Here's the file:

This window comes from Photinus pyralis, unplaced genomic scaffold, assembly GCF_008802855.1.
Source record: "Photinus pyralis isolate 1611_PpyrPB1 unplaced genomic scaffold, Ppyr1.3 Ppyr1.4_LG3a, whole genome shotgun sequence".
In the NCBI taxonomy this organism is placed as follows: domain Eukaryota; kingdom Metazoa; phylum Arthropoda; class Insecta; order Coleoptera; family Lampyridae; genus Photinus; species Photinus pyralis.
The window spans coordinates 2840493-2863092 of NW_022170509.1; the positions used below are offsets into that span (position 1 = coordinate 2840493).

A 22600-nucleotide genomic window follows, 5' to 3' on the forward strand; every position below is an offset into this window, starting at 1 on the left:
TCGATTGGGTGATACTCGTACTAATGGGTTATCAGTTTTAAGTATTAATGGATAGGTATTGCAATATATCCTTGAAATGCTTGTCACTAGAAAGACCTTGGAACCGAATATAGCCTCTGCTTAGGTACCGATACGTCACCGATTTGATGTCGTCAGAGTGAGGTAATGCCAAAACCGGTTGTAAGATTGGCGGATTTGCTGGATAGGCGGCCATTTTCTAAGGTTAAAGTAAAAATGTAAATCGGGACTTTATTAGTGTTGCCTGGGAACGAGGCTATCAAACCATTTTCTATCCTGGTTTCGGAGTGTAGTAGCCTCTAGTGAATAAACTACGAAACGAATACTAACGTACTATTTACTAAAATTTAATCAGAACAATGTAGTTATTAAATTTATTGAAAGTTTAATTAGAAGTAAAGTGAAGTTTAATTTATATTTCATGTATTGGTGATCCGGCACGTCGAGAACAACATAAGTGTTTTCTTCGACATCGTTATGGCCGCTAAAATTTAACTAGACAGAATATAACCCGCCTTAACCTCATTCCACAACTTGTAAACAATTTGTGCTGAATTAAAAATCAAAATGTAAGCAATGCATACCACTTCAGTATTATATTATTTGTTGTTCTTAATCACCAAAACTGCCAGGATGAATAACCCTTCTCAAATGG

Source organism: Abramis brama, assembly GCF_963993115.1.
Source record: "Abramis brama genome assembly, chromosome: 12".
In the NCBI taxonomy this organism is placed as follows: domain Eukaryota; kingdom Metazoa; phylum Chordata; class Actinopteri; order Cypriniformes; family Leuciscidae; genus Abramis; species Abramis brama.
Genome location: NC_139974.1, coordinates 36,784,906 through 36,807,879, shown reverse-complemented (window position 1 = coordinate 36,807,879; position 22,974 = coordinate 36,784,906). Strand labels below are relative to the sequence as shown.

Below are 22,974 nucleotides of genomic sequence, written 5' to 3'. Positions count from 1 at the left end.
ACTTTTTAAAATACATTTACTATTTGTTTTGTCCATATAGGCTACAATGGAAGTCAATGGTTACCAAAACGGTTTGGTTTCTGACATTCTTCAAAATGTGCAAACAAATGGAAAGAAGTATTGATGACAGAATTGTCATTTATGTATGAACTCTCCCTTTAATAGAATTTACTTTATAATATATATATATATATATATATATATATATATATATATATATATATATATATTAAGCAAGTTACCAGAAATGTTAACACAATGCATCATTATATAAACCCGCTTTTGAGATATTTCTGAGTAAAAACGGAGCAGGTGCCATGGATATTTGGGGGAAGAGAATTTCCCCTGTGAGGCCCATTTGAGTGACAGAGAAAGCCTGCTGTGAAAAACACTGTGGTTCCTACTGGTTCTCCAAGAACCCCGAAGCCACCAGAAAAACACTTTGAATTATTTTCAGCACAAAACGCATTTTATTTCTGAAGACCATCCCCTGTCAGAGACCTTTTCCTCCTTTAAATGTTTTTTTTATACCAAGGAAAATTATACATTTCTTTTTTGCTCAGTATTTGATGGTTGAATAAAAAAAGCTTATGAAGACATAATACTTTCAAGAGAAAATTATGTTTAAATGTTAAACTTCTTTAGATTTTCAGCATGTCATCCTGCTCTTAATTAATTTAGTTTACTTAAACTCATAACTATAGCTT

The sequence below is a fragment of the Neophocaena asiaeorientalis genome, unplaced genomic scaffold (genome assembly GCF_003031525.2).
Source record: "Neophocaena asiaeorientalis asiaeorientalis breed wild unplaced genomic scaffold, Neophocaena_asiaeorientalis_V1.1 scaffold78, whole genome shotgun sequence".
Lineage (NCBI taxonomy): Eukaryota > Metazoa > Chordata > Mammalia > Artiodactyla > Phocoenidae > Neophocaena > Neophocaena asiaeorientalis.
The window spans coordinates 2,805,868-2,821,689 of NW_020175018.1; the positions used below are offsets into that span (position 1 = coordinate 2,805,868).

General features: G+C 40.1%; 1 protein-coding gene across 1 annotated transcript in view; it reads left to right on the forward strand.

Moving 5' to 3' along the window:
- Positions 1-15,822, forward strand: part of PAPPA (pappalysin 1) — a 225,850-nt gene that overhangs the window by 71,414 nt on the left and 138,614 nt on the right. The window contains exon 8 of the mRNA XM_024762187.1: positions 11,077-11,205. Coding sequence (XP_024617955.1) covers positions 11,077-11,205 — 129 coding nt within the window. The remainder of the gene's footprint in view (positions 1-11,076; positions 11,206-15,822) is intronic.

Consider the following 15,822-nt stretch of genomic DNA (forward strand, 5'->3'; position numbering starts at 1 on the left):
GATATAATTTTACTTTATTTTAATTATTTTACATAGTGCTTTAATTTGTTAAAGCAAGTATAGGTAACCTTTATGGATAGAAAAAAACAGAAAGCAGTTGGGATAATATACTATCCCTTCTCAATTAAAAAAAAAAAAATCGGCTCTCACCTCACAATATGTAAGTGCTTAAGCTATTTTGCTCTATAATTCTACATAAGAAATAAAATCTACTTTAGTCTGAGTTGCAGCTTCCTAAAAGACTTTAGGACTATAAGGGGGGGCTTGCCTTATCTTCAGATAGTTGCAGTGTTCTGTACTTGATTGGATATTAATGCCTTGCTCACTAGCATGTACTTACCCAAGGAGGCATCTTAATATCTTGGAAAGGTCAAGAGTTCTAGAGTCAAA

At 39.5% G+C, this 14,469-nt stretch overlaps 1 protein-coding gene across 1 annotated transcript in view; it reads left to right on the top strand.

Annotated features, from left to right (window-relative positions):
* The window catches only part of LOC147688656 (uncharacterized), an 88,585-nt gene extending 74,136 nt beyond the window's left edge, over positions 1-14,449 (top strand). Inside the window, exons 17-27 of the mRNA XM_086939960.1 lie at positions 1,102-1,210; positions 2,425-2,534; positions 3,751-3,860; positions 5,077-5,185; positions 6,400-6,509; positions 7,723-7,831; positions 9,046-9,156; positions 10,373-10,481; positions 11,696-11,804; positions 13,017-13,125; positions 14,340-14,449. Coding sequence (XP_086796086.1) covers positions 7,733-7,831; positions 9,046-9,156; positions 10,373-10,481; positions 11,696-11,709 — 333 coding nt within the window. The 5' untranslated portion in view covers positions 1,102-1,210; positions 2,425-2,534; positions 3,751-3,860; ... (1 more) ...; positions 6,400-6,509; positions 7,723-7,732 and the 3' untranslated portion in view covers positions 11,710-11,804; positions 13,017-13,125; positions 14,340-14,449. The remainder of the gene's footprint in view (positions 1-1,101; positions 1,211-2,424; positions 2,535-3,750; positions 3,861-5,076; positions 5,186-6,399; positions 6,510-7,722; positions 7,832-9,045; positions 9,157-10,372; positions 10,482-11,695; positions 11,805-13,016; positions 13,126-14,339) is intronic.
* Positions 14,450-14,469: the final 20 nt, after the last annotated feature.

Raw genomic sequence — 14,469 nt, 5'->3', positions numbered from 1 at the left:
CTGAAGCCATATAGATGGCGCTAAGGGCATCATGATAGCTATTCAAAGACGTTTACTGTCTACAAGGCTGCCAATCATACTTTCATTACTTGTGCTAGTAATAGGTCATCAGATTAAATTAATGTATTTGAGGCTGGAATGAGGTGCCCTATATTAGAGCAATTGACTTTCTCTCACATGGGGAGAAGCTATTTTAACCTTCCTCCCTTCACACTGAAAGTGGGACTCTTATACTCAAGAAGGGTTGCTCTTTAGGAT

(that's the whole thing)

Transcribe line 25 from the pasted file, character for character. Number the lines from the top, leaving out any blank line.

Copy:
* Positions 14,450-14,469: the final 20 nt, after the last annotated feature.